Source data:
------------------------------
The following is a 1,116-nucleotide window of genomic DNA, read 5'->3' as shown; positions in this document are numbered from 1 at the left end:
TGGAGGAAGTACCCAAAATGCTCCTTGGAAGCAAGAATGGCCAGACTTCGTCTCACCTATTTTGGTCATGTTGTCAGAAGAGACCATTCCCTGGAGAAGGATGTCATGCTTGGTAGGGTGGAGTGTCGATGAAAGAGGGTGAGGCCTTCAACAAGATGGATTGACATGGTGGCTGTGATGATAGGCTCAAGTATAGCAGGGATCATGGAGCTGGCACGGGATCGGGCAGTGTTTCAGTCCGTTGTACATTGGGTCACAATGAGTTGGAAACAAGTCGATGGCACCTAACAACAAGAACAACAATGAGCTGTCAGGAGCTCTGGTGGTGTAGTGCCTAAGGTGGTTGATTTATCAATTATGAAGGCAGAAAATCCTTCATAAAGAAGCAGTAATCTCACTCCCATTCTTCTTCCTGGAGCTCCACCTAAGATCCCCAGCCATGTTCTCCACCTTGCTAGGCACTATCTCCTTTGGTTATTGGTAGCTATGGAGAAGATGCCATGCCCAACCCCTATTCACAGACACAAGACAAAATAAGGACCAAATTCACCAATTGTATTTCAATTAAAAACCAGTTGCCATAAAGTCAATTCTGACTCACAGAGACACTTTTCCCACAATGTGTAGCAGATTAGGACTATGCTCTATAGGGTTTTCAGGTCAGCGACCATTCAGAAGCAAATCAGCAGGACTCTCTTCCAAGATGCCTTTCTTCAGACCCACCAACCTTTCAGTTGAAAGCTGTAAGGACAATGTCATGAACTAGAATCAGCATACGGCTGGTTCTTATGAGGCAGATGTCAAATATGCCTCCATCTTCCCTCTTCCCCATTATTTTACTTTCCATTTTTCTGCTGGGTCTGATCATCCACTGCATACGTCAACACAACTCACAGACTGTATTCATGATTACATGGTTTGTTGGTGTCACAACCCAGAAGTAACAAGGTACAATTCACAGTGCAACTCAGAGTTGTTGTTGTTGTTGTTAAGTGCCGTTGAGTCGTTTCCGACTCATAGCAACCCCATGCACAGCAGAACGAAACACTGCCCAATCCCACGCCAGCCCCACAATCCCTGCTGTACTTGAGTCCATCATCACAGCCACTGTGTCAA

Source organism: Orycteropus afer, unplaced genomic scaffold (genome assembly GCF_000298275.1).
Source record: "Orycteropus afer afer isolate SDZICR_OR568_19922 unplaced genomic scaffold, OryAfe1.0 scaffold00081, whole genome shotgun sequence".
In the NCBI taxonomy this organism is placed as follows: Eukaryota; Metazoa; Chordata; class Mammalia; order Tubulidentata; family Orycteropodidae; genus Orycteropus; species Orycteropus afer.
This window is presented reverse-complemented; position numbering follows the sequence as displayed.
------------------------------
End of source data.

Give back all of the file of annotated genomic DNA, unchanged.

The following is a 1,116-nucleotide window of genomic DNA, read 5'->3' as shown; positions in this document are numbered from 1 at the left end:
TGGAGGAAGTACCCAAAATGCTCCTTGGAAGCAAGAATGGCCAGACTTCGTCTCACCTATTTTGGTCATGTTGTCAGAAGAGACCATTCCCTGGAGAAGGATGTCATGCTTGGTAGGGTGGAGTGTCGATGAAAGAGGGTGAGGCCTTCAACAAGATGGATTGACATGGTGGCTGTGATGATAGGCTCAAGTATAGCAGGGATCATGGAGCTGGCACGGGATCGGGCAGTGTTTCAGTCCGTTGTACATTGGGTCACAATGAGTTGGAAACAAGTCGATGGCACCTAACAACAAGAACAACAATGAGCTGTCAGGAGCTCTGGTGGTGTAGTGCCTAAGGTGGTTGATTTATCAATTATGAAGGCAGAAAATCCTTCATAAAGAAGCAGTAATCTCACTCCCATTCTTCTTCCTGGAGCTCCACCTAAGATCCCCAGCCATGTTCTCCACCTTGCTAGGCACTATCTCCTTTGGTTATTGGTAGCTATGGAGAAGATGCCATGCCCAACCCCTATTCACAGACACAAGACAAAATAAGGACCAAATTCACCAATTGTATTTCAATTAAAAACCAGTTGCCATAAAGTCAATTCTGACTCACAGAGACACTTTTCCCACAATGTGTAGCAGATTAGGACTATGCTCTATAGGGTTTTCAGGTCAGCGACCATTCAGAAGCAAATCAGCAGGACTCTCTTCCAAGATGCCTTTCTTCAGACCCACCAACCTTTCAGTTGAAAGCTGTAAGGACAATGTCATGAACTAGAATCAGCATACGGCTGGTTCTTATGAGGCAGATGTCAAATATGCCTCCATCTTCCCTCTTCCCCATTATTTTACTTTCCATTTTTCTGCTGGGTCTGATCATCCACTGCATACGTCAACACAACTCACAGACTGTATTCATGATTACATGGTTTGTTGGTGTCACAACCCAGAAGTAACAAGGTACAATTCACAGTGCAACTCAGAGTTGTTGTTGTTGTTGTTAAGTGCCGTTGAGTCGTTTCCGACTCATAGCAACCCCATGCACAGCAGAACGAAACACTGCCCAATCCCACGCCAGCCCCACAATCCCTGCTGTACTTGAGTCCATCATCACAGCCACTGTGTCAA

Source organism: Orycteropus afer, unplaced genomic scaffold (genome assembly GCF_000298275.1).
Source record: "Orycteropus afer afer isolate SDZICR_OR568_19922 unplaced genomic scaffold, OryAfe1.0 scaffold00081, whole genome shotgun sequence".
In the NCBI taxonomy this organism is placed as follows: Eukaryota; Metazoa; Chordata; class Mammalia; order Tubulidentata; family Orycteropodidae; genus Orycteropus; species Orycteropus afer.
This window is presented reverse-complemented; position numbering follows the sequence as displayed.